RAWHIDE ROBINSON

Was Rawhide Robinson really there when the Grand Canyon came to be? Is he responsible for Pikes Peak? Was he present at the creation of the Teton Range? Did he actually invent that mainstay of cowboy regalia, chaps? And how about riding horseback to Hawaii? Although an ordinary cowboy in every respect, Rawhide Robinson lays claim to these extraordinary accomplishments, and more.

While on a trail drive from Texas to Dodge City, Rawhide Robinson regales his cowboy companions with campfire tales that entertain and amuse, inspire awe and invite skepticism. Trail boss Enos Atkins, drovers Doak and Arizona, and the rest of his saddle pals enjoy Rawhide Robinson’s stories—all except a young cowboy called McCarty. On his first trail drive, McCarty’s halting attempts at manhood render him bullheaded, argumentative, and combative. He doubts Rawhide Robinson’s every word and challenges every claim with irreverent retorts from #@&*/ to +$%?>!

Saddle up and ride along with Rawhide Robinson and the cowboy crew. Brave storms and stampedes, rustlers and river crossings, as the herd makes its way slowly toward the North Star. You’ll soon be looking forward to the end of the day, when, after a cowboy supper of beans, bacon, biscuits, and scalding coffee you can sit back and relax around the campfire while Rawhide Robinson launches into another extraordinary—and true—adventure of bravery and daring in the Wild West.

Here’s a brief excerpt from Rawhide Robinson Rides the Range, as our cowboy hero tells of a mining adventure in the Arizona desert.  

Rawhide Robinson Rides the Range:
True Adventures of Bravery and Daring in the Wild West

You’ll enjoy page after page of Wild West adventures and rollicking humor in Rawhide Robinson Rides the Range: True Adventures of Bravery and Daring in the Wild West, winner of a 2015 Spur® Award from Western Writers of America. Order a copy from your local bookstore or find it online in hardcover and e-book.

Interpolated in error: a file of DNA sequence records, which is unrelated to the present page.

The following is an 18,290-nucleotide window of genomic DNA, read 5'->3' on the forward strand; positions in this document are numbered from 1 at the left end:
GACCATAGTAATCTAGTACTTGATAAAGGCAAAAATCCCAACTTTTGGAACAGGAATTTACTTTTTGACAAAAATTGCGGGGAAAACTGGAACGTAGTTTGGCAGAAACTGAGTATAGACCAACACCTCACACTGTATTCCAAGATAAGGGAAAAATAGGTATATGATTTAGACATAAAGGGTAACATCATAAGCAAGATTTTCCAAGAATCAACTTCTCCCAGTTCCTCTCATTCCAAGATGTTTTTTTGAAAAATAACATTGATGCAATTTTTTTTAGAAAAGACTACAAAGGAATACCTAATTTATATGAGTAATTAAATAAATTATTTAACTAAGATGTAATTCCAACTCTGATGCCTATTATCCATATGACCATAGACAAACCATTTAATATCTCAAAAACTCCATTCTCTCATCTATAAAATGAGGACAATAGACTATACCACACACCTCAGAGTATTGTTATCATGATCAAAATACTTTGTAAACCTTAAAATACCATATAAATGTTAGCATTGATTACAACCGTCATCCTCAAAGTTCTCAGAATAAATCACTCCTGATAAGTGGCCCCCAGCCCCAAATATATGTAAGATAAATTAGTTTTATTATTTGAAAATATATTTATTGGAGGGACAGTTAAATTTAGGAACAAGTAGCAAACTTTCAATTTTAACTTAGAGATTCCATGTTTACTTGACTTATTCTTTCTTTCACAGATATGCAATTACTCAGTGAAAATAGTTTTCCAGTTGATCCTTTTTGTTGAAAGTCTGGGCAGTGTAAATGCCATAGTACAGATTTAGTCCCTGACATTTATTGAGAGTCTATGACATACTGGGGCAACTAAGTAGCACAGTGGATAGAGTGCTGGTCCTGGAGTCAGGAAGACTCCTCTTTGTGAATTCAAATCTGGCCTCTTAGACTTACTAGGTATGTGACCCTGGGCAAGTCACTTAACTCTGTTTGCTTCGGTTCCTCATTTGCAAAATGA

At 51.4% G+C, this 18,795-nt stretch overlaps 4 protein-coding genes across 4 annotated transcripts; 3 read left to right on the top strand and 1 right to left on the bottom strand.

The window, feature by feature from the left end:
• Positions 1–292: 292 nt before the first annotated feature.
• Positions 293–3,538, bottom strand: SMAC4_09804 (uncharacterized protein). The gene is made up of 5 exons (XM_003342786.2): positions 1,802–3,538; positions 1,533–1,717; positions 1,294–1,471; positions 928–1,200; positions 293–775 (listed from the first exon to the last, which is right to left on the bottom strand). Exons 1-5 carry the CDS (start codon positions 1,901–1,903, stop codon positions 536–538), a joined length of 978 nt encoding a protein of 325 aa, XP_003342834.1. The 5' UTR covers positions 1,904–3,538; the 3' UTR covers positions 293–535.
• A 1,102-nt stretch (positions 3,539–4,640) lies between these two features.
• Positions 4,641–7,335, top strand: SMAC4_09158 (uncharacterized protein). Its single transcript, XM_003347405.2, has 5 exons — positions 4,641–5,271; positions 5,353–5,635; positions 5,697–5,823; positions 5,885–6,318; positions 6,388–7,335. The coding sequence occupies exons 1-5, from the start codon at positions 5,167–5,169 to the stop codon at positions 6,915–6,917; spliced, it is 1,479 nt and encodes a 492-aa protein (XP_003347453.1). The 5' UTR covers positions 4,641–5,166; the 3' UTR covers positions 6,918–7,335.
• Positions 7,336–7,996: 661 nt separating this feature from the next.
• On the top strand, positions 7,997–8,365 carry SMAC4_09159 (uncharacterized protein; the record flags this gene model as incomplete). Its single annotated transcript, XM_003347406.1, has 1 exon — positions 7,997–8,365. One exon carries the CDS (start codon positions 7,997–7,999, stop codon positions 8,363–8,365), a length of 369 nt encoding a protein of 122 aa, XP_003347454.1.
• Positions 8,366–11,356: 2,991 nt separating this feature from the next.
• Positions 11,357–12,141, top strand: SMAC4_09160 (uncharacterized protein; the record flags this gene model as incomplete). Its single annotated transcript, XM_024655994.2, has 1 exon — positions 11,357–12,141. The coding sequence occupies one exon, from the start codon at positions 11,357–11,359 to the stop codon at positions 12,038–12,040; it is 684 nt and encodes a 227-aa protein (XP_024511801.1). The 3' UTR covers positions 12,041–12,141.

ISBN 978-1-4328-2802-8, published by Five Star, a part of Gale, Cengage Learning. 

And Rawhide talked on.

“I’ll tell you, boys, I never worked so hard in all my born days. I’d dig and dig and dig on the banks of that [Colorado] River and that old man Sourdough Saleratus would wash and wash and wash that dirt with his gold pan, expectin’ every shovelful to show color. But it didn’t, and so we’d start over again. I’d pick and I’d shovel and ol’ Sourdough’d swish and he’d swish that pan and eyeball every speck of every shovelful I dug up.

“Thing was, though, he never did see what he was looking for. We never found a trace of any minerals whatsoever. No gold. No silver. No copper. No nothing. All me and Sourdough Saleratus got for all our work was a big ol’ hole in the ground. You can still see it, if you care to, and that ain’t no lie. Any of you boys ever hear of the Grand Canyon?”

“That’s plumb crazy, Rawhide! It just can’t be so.”

“Ain’t you seen it, Doak?” Rawhide asked.

“No, I ain’t seen it. And you ain’t neither, if you ask me. Why, I’ll bet a dollar and a drink at the end of the trail that there ain’t none of us has seen the Grand Canyon—including you, Rawhide Robinson.”

“You lose, Doak—I done been to the Grand Canyon myself,” the quiet cowboy called Arizona said. “I come from that country, you know.”

“Well, tell them what it looks like, then!” Rawhide said.

“Oh, it’s big. That sucker stretches for miles. And not only is it long, it’s wide. And deep. And it’s got all these other canyons hooked into it, ever’ one of ’em deeper than anything you ever saw.

“And if you look way, way down in the bottom from some places up there on the edge, you can see that there’s a stream down there. Looks like a little bitty old creek, but they tell me it’s a great big old river. Biggest hole in the ground I ever saw, that Grand Canyon.”

Said Doak, “Well I’ll be darned!”

“See fellers,” Rawhide Robinson said as he stretched out full length on his bedroll and plopped his hat over his smile. “I wouldn’t lie to you.”

“{&@=#<*!” McCarty mumbled as he trudged back to the fire and sagged onto his sougans.

“#%)–%+ . . .”